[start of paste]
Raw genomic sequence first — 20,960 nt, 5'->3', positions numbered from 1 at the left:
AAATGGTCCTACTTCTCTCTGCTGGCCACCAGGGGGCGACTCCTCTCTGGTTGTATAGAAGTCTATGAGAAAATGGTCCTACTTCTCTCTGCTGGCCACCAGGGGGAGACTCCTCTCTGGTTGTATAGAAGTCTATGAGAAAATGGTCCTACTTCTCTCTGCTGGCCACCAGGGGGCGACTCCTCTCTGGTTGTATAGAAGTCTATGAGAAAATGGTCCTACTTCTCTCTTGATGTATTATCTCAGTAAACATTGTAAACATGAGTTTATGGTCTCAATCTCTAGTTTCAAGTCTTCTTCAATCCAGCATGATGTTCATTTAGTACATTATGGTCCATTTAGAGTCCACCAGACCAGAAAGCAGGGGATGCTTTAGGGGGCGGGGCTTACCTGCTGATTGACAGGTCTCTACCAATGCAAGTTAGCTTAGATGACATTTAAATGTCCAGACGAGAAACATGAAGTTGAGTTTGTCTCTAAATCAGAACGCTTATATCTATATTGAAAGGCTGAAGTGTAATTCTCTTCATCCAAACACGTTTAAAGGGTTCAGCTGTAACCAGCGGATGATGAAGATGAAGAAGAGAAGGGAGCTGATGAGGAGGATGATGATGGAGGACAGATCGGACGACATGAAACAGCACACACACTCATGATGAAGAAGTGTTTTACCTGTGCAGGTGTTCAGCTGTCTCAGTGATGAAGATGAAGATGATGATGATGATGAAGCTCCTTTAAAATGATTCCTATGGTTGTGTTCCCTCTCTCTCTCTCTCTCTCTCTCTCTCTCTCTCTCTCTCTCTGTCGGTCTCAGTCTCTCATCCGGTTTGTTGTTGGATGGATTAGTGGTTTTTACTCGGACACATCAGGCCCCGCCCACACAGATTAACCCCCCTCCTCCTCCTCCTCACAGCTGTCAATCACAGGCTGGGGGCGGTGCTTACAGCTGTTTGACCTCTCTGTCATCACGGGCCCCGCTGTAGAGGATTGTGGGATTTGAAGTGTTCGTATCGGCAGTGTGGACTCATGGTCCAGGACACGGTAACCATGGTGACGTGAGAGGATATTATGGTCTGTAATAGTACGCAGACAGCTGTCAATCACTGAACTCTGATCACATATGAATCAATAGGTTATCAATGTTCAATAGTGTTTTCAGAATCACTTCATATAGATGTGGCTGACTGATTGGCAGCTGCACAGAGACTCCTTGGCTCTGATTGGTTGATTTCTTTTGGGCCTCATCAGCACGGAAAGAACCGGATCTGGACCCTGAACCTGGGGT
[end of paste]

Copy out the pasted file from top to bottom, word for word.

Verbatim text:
Raw genomic sequence first — 20,960 nt, 5'->3', positions numbered from 1 at the left:
AAATGGTCCTACTTCTCTCTGCTGGCCACCAGGGGGCGACTCCTCTCTGGTTGTATAGAAGTCTATGAGAAAATGGTCCTACTTCTCTCTGCTGGCCACCAGGGGGAGACTCCTCTCTGGTTGTATAGAAGTCTATGAGAAAATGGTCCTACTTCTCTCTGCTGGCCACCAGGGGGCGACTCCTCTCTGGTTGTATAGAAGTCTATGAGAAAATGGTCCTACTTCTCTCTTGATGTATTATCTCAGTAAACATTGTAAACATGAGTTTATGGTCTCAATCTCTAGTTTCAAGTCTTCTTCAATCCAGCATGATGTTCATTTAGTACATTATGGTCCATTTAGAGTCCACCAGACCAGAAAGCAGGGGATGCTTTAGGGGGCGGGGCTTACCTGCTGATTGACAGGTCTCTACCAATGCAAGTTAGCTTAGATGACATTTAAATGTCCAGACGAGAAACATGAAGTTGAGTTTGTCTCTAAATCAGAACGCTTATATCTATATTGAAAGGCTGAAGTGTAATTCTCTTCATCCAAACACGTTTAAAGGGTTCAGCTGTAACCAGCGGATGATGAAGATGAAGAAGAGAAGGGAGCTGATGAGGAGGATGATGATGGAGGACAGATCGGACGACATGAAACAGCACACACACTCATGATGAAGAAGTGTTTTACCTGTGCAGGTGTTCAGCTGTCTCAGTGATGAAGATGAAGATGATGATGATGATGAAGCTCCTTTAAAATGATTCCTATGGTTGTGTTCCCTCTCTCTCTCTCTCTCTCTCTCTCTCTCTCTCTCTCTCTCTGTCGGTCTCAGTCTCTCATCCGGTTTGTTGTTGGATGGATTAGTGGTTTTTACTCGGACACATCAGGCCCCGCCCACACAGATTAACCCCCCTCCTCCTCCTCCTCACAGCTGTCAATCACAGGCTGGGGGCGGTGCTTACAGCTGTTTGACCTCTCTGTCATCACGGGCCCCGCTGTAGAGGATTGTGGGATTTGAAGTGTTCGTATCGGCAGTGTGGACTCATGGTCCAGGACACGGTAACCATGGTGACGTGAGAGGATATTATGGTCTGTAATAGTACGCAGACAGCTGTCAATCACTGAACTCTGATCACATATGAATCAATAGGTTATCAATGTTCAATAGTGTTTTCAGAATCACTTCATATAGATGTGGCTGACTGATTGGCAGCTGCACAGAGACTCCTTGGCTCTGATTGGTTGATTTCTTTTGGGCCTCATCAGCACGGAAAGAACCGGATCTGGACCCTGAACCTGGGGT